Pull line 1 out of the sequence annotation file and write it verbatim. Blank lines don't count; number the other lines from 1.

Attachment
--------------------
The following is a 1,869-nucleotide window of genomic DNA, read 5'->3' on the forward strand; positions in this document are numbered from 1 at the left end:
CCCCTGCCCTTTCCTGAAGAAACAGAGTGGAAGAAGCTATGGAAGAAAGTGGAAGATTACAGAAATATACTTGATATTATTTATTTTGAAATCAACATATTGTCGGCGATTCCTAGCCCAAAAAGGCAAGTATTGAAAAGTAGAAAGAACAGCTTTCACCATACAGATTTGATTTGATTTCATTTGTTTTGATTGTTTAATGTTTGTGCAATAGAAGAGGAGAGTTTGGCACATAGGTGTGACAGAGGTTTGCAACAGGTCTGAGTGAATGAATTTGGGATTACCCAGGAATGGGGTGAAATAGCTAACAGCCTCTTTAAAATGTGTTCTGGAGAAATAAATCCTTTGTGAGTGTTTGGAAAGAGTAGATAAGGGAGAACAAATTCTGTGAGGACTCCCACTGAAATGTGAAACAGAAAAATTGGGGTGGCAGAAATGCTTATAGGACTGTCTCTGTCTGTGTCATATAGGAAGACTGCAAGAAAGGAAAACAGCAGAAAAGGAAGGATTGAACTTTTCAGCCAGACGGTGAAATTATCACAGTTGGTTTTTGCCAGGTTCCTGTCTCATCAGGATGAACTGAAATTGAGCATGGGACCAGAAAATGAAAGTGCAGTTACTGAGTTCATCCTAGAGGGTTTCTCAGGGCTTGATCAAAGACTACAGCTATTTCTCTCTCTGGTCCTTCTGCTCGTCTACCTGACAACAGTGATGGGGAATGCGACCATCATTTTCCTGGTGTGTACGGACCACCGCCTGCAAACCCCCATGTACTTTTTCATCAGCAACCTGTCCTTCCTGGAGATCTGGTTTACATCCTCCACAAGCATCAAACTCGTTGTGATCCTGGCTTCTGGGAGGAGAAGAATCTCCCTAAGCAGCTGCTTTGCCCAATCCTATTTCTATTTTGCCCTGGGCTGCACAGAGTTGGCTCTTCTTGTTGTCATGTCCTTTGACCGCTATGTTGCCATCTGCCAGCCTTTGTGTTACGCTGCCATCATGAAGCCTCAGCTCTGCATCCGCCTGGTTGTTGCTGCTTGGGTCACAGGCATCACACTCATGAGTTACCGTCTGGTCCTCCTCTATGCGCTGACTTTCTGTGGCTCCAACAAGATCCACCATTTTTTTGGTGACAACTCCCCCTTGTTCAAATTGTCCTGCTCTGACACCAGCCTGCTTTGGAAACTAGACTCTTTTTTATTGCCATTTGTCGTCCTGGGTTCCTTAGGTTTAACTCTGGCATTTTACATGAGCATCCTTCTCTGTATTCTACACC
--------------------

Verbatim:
The following is a 1,869-nucleotide window of genomic DNA, read 5'->3' on the forward strand; positions in this document are numbered from 1 at the left end: